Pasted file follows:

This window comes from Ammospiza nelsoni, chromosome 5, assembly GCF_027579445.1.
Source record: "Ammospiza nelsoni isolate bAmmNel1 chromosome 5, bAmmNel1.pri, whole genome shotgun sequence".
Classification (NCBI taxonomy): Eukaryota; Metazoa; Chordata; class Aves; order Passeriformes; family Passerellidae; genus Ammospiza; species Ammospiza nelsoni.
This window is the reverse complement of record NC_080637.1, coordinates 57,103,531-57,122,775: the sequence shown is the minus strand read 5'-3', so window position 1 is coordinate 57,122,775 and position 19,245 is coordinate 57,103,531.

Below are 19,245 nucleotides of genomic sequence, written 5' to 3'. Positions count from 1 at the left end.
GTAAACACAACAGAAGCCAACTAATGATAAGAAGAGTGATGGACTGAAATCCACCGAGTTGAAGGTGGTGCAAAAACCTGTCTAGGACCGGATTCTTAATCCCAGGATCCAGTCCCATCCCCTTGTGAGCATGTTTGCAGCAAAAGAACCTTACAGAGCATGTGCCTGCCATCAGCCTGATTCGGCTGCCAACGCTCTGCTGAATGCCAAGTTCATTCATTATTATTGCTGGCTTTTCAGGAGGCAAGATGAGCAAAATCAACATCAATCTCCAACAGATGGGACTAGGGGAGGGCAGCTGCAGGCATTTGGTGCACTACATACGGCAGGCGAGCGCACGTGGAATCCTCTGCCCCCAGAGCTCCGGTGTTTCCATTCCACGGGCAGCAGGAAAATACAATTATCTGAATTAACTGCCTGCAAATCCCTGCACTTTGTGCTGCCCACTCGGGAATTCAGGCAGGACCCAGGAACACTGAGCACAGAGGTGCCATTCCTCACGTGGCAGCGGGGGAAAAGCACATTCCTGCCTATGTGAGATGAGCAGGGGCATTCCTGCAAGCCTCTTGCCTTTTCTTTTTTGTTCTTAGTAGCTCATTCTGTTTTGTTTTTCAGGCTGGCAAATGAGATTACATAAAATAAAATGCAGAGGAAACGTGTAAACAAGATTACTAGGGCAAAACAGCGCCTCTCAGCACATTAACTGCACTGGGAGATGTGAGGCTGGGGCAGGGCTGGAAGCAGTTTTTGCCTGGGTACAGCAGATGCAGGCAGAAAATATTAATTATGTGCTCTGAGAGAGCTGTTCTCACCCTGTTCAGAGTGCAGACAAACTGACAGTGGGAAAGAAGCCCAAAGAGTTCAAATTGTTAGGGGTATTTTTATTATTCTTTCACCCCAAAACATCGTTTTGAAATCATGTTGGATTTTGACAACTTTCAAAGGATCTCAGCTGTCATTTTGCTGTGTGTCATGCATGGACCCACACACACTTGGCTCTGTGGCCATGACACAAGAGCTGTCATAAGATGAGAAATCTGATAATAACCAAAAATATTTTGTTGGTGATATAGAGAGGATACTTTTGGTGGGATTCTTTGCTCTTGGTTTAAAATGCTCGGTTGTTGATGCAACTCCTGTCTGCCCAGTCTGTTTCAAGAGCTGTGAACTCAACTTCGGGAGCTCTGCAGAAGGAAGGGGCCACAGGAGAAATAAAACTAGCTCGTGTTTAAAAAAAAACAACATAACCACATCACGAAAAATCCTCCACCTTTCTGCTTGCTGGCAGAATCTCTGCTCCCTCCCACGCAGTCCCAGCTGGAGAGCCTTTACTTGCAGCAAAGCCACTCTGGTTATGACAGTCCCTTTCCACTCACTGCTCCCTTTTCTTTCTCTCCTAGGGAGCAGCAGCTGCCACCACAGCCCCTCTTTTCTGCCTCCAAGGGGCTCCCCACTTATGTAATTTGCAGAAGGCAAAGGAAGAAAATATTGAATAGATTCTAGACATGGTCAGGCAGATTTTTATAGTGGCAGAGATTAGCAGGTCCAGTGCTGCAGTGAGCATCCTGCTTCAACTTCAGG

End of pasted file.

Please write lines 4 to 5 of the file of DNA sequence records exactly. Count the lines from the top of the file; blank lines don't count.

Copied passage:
This window is the reverse complement of record NC_080637.1, coordinates 57,103,531-57,122,775: the sequence shown is the minus strand read 5'-3', so window position 1 is coordinate 57,122,775 and position 19,245 is coordinate 57,103,531.

Below are 19,245 nucleotides of genomic sequence, written 5' to 3'. Positions count from 1 at the left end.